“German Groups Shun Russia,” was the headline in the “Financial Times” on 8 April. The article explained that doubts about Vladimir Putin’s real intentions for reform are causing stagnation in direct investments, while overall German investments, including the portfolio ones, are actually in decline. Therefore, east’s cover title is not just an attention grabber: both Europe and the United States share perplexities about the new Russia’s prospects, as was evident in the latest summit between Bush and Putin in Bratislava. That’s why we have dedicated this issue’s Dossier to Russia, asking authoritative experts in various disciplines (from Piero Sinatti to Fernando Orlandi, from Olga Annushkina to Anna Zafesova, from Sergio Romano to Mauro Martini and Ornella Calvarese) to provide analyses that are free of diplomatic tact. The picture they paint is worrying, but not alarming. On the plus side: the economy is slowly picking up; social tensions seem to be under control; the desire for autonomy in the southern republics is on the rise, but has not reached the explosive level of Chechnya; cinema, literature and arts in general are experiencing a new revival. On the downside: perplexities remain about the contradictory way in which the new ruling class is handling the transition, the persistent violation-undervaluing of human rights, and the nostalgia for the strength of the old USSR. One thing is clear, as Romano explains in his interview and as Zafesova confirms in his article about the Russian opposition, Putin must be judged over the long term and, at this time, there is no alternative to his leadership. European themes remain east’s main focus. The magazine addresses them on three levels: first, in an interview with the economist Alberto Alesina on the differences between American and European welfare models; next, by addressing the issues linked to the French referendum on the new Constitution (Enrico Letta); and, finally, by offering further analysis on the Enlargement (from Jean-Claude Trichet to Paolo Gnes, from Fabrizio Coricelli to Franco Botta, from Franco Mosconi to Michele Capriati). Giulia Maria Crespi, Goran Bregovic and Aldo Bonomi make contributions on culture, environment and values.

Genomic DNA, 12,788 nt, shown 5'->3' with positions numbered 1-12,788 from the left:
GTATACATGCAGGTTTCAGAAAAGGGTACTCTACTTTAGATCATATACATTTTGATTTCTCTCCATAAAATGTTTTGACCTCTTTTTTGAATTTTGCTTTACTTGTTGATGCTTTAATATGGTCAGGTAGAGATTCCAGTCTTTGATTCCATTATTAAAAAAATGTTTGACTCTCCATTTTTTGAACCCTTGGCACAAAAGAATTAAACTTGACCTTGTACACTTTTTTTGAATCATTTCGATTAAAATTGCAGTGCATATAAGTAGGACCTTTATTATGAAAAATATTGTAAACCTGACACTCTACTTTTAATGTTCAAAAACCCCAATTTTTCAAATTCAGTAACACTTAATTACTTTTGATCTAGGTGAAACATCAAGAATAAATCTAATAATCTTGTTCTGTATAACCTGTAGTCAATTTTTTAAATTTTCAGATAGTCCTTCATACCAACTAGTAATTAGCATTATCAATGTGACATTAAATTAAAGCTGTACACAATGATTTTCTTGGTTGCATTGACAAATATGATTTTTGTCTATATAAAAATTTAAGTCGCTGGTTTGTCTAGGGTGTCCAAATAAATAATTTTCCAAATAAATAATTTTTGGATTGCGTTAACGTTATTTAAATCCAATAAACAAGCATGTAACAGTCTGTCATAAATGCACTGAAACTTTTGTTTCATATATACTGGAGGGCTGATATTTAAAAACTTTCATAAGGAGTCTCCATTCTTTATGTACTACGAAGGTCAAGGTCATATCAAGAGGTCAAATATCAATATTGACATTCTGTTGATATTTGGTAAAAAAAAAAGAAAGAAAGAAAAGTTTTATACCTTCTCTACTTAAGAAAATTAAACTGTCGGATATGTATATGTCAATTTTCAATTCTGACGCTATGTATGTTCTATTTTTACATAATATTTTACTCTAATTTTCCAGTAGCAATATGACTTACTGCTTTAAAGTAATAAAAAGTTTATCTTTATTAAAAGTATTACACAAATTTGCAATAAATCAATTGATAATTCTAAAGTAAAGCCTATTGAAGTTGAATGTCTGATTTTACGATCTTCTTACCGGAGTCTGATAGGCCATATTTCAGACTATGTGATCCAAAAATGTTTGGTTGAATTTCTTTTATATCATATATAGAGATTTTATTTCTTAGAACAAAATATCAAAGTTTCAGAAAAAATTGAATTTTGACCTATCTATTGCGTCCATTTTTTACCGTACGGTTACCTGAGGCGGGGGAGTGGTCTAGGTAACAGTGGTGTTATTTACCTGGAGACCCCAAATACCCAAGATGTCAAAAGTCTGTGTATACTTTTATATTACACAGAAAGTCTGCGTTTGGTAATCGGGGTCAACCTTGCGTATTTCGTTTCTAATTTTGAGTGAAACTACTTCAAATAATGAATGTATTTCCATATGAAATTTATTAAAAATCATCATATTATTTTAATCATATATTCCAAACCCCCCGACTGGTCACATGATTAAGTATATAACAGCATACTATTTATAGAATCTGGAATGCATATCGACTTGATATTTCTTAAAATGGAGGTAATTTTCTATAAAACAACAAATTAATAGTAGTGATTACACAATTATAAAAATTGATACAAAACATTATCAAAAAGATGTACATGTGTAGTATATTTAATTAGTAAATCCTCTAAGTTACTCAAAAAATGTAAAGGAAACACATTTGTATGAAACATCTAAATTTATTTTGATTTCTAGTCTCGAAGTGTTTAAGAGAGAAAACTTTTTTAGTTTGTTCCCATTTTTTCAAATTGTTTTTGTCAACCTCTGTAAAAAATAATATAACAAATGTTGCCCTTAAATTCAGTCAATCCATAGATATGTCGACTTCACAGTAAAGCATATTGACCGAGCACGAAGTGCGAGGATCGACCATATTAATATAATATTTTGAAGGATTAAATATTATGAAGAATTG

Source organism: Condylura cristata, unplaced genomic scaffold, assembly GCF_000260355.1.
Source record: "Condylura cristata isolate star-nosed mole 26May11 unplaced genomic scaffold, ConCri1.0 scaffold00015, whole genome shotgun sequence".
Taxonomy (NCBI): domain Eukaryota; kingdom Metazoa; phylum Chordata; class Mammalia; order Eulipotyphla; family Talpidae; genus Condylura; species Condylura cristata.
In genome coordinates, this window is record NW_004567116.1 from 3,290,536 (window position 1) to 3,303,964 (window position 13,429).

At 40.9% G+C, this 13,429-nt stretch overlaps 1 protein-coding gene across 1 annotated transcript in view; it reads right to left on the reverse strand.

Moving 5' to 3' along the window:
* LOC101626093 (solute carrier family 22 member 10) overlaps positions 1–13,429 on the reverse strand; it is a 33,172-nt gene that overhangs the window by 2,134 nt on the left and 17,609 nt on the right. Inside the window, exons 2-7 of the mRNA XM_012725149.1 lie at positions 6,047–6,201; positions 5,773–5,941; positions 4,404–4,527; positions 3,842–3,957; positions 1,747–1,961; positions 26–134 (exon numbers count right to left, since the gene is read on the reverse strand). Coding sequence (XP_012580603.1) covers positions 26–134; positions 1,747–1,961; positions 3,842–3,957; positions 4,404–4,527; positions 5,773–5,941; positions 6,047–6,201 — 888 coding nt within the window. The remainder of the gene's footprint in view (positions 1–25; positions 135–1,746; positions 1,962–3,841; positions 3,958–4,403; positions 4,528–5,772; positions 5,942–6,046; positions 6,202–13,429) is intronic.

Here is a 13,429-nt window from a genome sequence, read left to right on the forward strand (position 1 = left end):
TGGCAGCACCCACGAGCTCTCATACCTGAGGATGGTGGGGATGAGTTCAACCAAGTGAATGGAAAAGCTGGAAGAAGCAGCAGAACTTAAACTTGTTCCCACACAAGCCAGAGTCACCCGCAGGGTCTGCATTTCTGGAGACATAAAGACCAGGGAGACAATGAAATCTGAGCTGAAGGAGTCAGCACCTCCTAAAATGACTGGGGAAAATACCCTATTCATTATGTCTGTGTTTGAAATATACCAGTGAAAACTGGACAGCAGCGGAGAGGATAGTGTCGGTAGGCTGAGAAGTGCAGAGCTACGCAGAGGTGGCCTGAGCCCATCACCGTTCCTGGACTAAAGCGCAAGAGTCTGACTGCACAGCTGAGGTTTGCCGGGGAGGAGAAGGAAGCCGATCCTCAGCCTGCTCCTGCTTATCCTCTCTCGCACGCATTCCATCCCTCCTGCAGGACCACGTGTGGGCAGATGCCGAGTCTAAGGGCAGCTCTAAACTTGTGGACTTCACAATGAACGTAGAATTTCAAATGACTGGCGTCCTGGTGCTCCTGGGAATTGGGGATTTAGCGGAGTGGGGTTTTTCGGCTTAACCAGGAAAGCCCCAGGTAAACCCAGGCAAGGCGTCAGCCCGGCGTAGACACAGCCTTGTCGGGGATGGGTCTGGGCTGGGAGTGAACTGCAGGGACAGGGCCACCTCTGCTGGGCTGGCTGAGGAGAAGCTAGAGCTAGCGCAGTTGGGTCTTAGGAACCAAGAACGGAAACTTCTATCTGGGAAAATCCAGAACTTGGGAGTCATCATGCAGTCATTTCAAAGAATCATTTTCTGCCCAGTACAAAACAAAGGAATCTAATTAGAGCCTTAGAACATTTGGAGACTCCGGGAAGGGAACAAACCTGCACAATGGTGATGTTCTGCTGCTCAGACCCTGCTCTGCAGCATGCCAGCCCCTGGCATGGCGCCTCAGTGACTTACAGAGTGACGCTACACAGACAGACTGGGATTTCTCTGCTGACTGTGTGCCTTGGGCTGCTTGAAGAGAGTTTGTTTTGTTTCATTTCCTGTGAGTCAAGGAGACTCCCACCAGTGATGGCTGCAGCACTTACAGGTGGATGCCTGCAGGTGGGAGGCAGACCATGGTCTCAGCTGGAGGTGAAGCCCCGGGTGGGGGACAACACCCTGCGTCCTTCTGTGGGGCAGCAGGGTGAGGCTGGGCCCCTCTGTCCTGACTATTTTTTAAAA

Yet again, France is at the centre of European history, once more the arbiter of the fate of the integration process. In a few weeks, almost sixty million French will pronounce judgement on the ratification of the Constitution. The alternatives are clear: yes or no, in or out.
Albania, Bosnia Herzegovina, Bulgaria, Croatia, Macedonia, Romania, Serbia and Montenegro constitute an economic area of 55 million people where – economist Franco Botta explains in this interview – about 20,000 Italian companies are already operating. But for the area to be able to put its potential to work, investments are needed. And initially this investments needs to be in infrastructure.
MORE MASCARA, WE’RE CHINESE Is vanity a man’s thing? There is no doubt that in the Far East vanity is becoming the eighth capital sin. The Far East seems to have become the Far West of male beauty products: new perfumes, treatments and massages are invading the market, encouraging oriental customers to follow in the footsteps of the “metrosexuals” (read, men who are obsessed with grooming their bodies and their look but not gay).
Goran Bregovic, born of a Serb mother and a Croatian father and with a Muslim wife, was already a rockstar when Tito was in power. Today he is a world-renowned composer who, out of sound realism, does not have any illusions about the thaumaturgical power of music. But he does believe in the possibility of changing the world little by little – for the best.
CHERCHEZ LA ROCKSTAR 2,700,000 dollars: the total amount paid by Russian millionaire Telman Ismailov to Ricky Martin, Mariah Carey (850,000 dollars each) and Robbie Williams (1,000,000 dollars) for a private performance at his super luxury restaurant in Moscow.